Our charted landscape has never stopped expanding and over centuries of mapping our world’s surface and cities, we have continually found ways to harness innovative technologies to increase our cartographic scope. That has taken us in two directions. The first being upward, using satellite technology to see the previously unseeable. The second being inside, as we’ve begun the undertaking of mapping our indoor world. (I’ll ignore the world’s oceans where some estimates suggest more then 80% remain unmapped). The impacts of these mapping efforts will undoubtedly be felt in the coming years.
As access to satellite imagery and indoor mapping becomes more pervasive, the convergence of these two data sources will mean that organizations will increasingly rely on location data to make decisions. With the ability to understand how people interact with their environments – built and otherwise – at both a macro and micro level, every aspect of our urban lives will be adjusted. This will influence everything from real estate pricing to insurance rates on a global scale and in our daily interactions.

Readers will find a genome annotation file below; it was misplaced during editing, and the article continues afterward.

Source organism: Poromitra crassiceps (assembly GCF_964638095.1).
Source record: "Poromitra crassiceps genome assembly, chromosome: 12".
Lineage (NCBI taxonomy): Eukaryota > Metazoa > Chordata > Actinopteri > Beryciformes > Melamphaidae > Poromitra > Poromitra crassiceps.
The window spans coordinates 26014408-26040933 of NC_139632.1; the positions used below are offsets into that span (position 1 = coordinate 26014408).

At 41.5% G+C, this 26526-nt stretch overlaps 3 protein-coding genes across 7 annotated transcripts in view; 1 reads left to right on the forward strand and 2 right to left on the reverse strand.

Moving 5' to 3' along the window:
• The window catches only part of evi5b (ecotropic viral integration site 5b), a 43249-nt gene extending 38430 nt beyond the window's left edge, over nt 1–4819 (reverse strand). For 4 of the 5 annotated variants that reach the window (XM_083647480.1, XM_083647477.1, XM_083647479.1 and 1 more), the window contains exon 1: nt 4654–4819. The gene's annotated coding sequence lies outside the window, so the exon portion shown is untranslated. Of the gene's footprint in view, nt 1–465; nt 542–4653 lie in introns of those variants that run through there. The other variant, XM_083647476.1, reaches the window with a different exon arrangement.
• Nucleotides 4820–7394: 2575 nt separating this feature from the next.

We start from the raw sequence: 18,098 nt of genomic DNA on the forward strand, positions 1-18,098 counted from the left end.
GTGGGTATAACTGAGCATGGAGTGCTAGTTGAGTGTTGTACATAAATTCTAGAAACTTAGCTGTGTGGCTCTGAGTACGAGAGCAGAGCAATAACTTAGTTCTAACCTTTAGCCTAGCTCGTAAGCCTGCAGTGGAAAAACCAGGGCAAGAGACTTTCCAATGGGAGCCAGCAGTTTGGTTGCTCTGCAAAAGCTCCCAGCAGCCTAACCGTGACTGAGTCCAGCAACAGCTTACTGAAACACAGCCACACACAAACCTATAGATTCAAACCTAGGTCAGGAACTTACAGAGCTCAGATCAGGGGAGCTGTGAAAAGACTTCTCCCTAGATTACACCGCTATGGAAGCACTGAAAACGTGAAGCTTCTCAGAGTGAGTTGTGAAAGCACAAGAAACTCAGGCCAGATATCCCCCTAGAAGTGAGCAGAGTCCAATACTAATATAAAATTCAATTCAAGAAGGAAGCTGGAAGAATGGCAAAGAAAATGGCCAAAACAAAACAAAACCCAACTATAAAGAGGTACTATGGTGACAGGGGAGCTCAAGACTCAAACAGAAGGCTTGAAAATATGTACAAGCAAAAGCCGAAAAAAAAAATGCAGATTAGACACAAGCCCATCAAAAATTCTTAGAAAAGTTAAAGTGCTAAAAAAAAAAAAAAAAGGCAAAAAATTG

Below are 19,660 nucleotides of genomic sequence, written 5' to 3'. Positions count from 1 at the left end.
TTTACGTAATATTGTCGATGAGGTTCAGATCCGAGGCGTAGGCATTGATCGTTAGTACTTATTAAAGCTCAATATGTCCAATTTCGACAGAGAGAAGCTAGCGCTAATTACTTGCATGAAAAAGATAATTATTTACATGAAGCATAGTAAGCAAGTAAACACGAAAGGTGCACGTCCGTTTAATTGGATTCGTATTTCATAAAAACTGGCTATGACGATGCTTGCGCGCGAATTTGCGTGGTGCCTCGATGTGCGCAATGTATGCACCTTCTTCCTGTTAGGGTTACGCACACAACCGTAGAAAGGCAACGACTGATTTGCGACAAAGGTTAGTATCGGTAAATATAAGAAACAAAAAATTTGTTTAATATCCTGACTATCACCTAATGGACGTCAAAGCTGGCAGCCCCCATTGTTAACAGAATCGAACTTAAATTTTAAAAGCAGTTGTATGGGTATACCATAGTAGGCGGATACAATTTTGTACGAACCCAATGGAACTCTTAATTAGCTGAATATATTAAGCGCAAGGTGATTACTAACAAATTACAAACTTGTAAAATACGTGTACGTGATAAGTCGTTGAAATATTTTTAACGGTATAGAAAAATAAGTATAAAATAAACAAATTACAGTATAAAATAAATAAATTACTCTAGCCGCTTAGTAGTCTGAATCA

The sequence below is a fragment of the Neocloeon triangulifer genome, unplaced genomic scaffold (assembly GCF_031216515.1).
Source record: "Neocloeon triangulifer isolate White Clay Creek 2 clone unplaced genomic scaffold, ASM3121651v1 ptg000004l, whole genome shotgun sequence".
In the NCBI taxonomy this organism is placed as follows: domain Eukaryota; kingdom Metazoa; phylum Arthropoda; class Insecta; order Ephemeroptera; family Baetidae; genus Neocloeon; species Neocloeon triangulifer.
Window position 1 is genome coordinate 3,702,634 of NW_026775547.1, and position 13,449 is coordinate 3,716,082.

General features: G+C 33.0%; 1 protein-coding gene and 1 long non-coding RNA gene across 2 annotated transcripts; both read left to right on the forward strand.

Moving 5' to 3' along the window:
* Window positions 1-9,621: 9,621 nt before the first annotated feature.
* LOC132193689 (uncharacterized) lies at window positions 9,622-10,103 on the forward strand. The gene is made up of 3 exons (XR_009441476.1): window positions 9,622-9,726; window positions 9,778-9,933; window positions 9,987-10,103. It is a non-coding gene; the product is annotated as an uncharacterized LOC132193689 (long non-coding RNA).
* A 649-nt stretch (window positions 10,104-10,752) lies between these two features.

We are already starting see the impact of this indoor and outdoor intelligence convergence. Many mines are leveraging both GPS technology (for a global view of the mine site) and IPS technology (for a localized view of a mine shaft or tunnel) to make complex underground environments safer and more navigable. Location awareness in these situations is saving lives. As sub-surface imaging capabilities of satellites increase in the coming decade and coalesces with dynamic layer-based maps and sensor technology, one of the world’s most dangerous occupations will become safer and more reliable, mitigating risk while simultaneously securing global supply chains.
With greater adoption rates, there will also come increased market consolidation through mergers and acquisitions across the GIS space. Indoor and outdoor intelligence solutions providers partner and merge to offer comprehensive solutions. Innovative start-ups will be acquired by bigger companies with global reach that can serve the needs of multinational corporations, carrying the benefits of location data to every inch of the globe.
The implications of this market and technology expansion are immense. The ability to understand the impact of natural disasters, pandemics or human intervention and interaction with their natural and built environment will mean that organizations at every level will have access to immense data to guide their decisions. Those decisions could potentially save lives and reduce friction from our daily lives, at scale. The question is: How do we, as a society, harness this wealth of information and do good with indoor data?